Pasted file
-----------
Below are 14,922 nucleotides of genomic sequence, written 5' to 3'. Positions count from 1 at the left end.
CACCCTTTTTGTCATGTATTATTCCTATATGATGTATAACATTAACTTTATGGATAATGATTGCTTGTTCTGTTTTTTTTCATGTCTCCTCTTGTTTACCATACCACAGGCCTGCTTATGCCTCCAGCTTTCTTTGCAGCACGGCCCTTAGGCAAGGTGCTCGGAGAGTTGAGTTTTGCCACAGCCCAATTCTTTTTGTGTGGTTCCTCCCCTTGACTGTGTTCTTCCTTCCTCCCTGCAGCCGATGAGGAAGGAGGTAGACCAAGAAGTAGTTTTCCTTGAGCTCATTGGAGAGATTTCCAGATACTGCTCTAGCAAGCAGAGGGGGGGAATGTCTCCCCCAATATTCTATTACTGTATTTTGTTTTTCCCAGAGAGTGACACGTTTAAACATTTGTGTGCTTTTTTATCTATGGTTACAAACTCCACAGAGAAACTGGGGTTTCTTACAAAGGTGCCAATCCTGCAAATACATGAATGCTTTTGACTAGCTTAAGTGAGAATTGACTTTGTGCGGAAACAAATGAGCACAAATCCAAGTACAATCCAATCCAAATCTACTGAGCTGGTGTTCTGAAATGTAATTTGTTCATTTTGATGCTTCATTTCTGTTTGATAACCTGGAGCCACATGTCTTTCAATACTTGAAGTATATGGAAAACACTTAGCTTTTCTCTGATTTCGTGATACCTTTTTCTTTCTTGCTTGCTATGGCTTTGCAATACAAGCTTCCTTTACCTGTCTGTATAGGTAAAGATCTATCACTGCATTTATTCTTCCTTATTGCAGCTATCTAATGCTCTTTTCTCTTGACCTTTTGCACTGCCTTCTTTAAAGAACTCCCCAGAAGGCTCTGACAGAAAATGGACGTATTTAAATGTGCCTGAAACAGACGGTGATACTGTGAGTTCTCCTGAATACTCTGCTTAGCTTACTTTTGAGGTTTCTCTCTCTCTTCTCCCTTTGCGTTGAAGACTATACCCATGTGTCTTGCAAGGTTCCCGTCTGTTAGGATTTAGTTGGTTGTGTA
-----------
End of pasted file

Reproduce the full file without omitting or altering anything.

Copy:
Below are 14,922 nucleotides of genomic sequence, written 5' to 3'. Positions count from 1 at the left end.
CACCCTTTTTGTCATGTATTATTCCTATATGATGTATAACATTAACTTTATGGATAATGATTGCTTGTTCTGTTTTTTTTCATGTCTCCTCTTGTTTACCATACCACAGGCCTGCTTATGCCTCCAGCTTTCTTTGCAGCACGGCCCTTAGGCAAGGTGCTCGGAGAGTTGAGTTTTGCCACAGCCCAATTCTTTTTGTGTGGTTCCTCCCCTTGACTGTGTTCTTCCTTCCTCCCTGCAGCCGATGAGGAAGGAGGTAGACCAAGAAGTAGTTTTCCTTGAGCTCATTGGAGAGATTTCCAGATACTGCTCTAGCAAGCAGAGGGGGGGAATGTCTCCCCCAATATTCTATTACTGTATTTTGTTTTTCCCAGAGAGTGACACGTTTAAACATTTGTGTGCTTTTTTATCTATGGTTACAAACTCCACAGAGAAACTGGGGTTTCTTACAAAGGTGCCAATCCTGCAAATACATGAATGCTTTTGACTAGCTTAAGTGAGAATTGACTTTGTGCGGAAACAAATGAGCACAAATCCAAGTACAATCCAATCCAAATCTACTGAGCTGGTGTTCTGAAATGTAATTTGTTCATTTTGATGCTTCATTTCTGTTTGATAACCTGGAGCCACATGTCTTTCAATACTTGAAGTATATGGAAAACACTTAGCTTTTCTCTGATTTCGTGATACCTTTTTCTTTCTTGCTTGCTATGGCTTTGCAATACAAGCTTCCTTTACCTGTCTGTATAGGTAAAGATCTATCACTGCATTTATTCTTCCTTATTGCAGCTATCTAATGCTCTTTTCTCTTGACCTTTTGCACTGCCTTCTTTAAAGAACTCCCCAGAAGGCTCTGACAGAAAATGGACGTATTTAAATGTGCCTGAAACAGACGGTGATACTGTGAGTTCTCCTGAATACTCTGCTTAGCTTACTTTTGAGGTTTCTCTCTCTCTTCTCCCTTTGCGTTGAAGACTATACCCATGTGTCTTGCAAGGTTCCCGTCTGTTAGGATTTAGTTGGTTGTGTA